When we started practicing reading together, we just discussed our notes, interesting places and thoughts. At some point, we realized that we lack just talk, after discussion everything is quickly forgotten. Then we decided to strengthen our practice and added a mind map fill. Innovation had just to this book. Beginning with the second part, we began to lead a mind map for each chapter. Therefore, further each chapter will be with our mind map. We used coggle.it
    The fifth chapter describes replication. Here are collected all the basic information about the replicas: single-master, multimaster, replication log and how to live with a competitive entry in leaderless-systems. The sixth chapter describes partitioning (aka sharding and a bundle of other terms). You will learn how to break data into shards, what problems you can solve and which ones to get, how to build indexes and balance data. Seventh Chapter : Transaction. Phenomena are described (read skew, write skew, phantom reads, etc) and how exactly the isolation levels of the ACID-style databases help avoid problems. The eighth chapter: about problems specific to distributed systems.

    The author highlights an important idea: if the system used to work on one machine, and in the event of a failure, the entire system stopped working (and accept any new data). Thus, the data after the failures remained in a consistent state, but today, in the era of replicas and microservices, only part of the system stops its operation. Thus, we face a new problem: ensuring consistency of data in the face of partial failure, persistent problems with an unreliable network, etc.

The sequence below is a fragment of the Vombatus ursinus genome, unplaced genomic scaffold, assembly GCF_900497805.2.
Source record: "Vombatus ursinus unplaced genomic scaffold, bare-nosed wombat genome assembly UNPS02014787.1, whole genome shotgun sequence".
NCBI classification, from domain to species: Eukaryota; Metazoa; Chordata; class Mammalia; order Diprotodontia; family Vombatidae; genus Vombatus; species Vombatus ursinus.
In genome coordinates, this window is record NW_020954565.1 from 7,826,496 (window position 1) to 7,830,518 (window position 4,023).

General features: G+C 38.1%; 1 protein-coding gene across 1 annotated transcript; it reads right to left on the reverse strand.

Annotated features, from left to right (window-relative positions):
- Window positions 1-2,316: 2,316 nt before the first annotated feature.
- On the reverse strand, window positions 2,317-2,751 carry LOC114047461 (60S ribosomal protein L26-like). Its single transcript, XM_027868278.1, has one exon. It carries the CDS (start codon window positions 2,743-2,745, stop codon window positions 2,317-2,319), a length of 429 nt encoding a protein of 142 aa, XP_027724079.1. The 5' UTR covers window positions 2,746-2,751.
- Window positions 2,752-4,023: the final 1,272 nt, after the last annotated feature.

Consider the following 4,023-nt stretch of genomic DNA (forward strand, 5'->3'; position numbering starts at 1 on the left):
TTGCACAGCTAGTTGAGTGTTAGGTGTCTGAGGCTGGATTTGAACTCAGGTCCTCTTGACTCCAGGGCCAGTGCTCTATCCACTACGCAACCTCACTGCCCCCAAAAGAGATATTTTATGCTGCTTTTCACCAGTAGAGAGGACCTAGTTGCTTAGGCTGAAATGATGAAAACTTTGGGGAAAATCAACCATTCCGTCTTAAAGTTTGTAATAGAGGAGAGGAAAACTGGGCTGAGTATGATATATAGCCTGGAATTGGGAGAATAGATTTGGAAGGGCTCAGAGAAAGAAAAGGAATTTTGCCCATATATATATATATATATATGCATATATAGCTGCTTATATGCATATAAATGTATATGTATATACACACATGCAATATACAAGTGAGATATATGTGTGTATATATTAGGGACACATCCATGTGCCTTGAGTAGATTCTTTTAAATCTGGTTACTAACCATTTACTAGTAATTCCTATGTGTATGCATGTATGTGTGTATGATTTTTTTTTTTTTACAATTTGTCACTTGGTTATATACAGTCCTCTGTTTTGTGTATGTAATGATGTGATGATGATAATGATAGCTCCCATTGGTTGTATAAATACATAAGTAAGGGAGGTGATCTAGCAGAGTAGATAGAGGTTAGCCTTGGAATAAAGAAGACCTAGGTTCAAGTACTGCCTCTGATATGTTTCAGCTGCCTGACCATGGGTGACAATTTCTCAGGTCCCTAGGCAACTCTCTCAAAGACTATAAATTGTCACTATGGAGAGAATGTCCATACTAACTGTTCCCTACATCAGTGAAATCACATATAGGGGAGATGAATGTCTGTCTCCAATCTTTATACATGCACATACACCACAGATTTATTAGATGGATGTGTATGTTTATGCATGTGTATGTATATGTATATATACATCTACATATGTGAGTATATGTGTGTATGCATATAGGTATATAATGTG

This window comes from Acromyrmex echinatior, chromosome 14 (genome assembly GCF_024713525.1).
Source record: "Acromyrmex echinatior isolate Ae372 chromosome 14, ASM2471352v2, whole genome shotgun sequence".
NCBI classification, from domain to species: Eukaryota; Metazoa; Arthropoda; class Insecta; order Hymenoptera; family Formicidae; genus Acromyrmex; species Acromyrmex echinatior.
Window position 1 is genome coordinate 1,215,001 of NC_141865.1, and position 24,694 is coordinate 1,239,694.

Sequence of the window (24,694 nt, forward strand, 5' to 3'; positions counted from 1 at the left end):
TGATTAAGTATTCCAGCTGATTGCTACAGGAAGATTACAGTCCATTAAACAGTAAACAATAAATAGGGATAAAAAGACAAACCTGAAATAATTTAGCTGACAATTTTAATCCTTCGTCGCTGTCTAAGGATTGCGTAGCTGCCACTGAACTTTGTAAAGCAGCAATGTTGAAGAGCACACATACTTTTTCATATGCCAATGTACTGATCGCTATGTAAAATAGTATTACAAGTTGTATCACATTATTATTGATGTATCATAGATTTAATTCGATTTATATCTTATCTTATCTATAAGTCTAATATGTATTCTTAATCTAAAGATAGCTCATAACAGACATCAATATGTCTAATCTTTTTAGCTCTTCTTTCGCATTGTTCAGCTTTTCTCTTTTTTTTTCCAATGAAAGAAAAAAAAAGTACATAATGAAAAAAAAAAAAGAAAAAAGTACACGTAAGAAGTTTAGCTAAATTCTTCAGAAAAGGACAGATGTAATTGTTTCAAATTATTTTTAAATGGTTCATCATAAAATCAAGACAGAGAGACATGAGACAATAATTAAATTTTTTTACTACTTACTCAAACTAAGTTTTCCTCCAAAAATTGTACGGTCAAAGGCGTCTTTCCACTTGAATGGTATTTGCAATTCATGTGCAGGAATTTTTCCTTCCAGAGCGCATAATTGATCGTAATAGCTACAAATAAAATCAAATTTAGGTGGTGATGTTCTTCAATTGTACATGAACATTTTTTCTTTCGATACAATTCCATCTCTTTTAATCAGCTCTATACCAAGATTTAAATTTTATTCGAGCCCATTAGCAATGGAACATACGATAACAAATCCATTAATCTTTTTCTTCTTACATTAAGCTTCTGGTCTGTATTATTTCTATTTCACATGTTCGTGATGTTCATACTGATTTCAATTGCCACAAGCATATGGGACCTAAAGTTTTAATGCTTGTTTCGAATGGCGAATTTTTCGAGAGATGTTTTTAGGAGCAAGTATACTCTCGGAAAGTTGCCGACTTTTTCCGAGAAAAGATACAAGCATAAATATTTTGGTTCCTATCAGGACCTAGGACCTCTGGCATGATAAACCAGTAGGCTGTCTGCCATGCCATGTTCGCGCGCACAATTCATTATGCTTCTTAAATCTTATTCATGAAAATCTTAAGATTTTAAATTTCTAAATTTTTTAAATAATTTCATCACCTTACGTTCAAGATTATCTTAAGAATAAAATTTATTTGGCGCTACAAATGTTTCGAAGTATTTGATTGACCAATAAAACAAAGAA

The ninth chapter describes consistency and consensus and introduces an important notion: linearizability. I remember that the head went hard and fit in my head)

    This chapter also describes the technique of a two-phase commit and its weak points. Also in this chapter, you will read about the guarantees of orderliness. Like what modern systems can provide you.

    The third part of the book is devoted to derived data (no fixed translation). As a result, the author voiced the idea that all indexes, tables, materialized views are just a cache above the log. Only the log contains the most current data, everything else is late and is used for convenience.

    The tenth chapter. If you have experience with Hadoop or MapReduce, you may find out a little new. But I did not work and it was very interesting. An important point for me - the result of batch processing itself can be the basis for another database. Chapter 11. Stream data processing.

    Message brokers are described and how AMPQ-style differs from log-based. Actually the chapter contains a lot of other information. It was very interesting to read.

    The last chapter is about the future. What to expect, what thoughts of researchers and engineers are already busy with. At this point I finish my review. It is important to understand that I made only part of the theses for each chapter. The book has such a dense content that it is not possible to briefly but fully retell. Personally, I think this book is the best technical for the past few years. I highly recommend reading it. And not just read, but work hard. Follow the links from the bibliography, play around with real DBMS.

    After reading this book, you can easily answer many questions in a technical database interview. But this is not the main thing. You will become cooler as a developer, you will know the internal structure, the strengths and weaknesses of various databases and think about the problems of distributed systems.

    I am ready to discuss in the comments both the book itself and our practice of joint reading.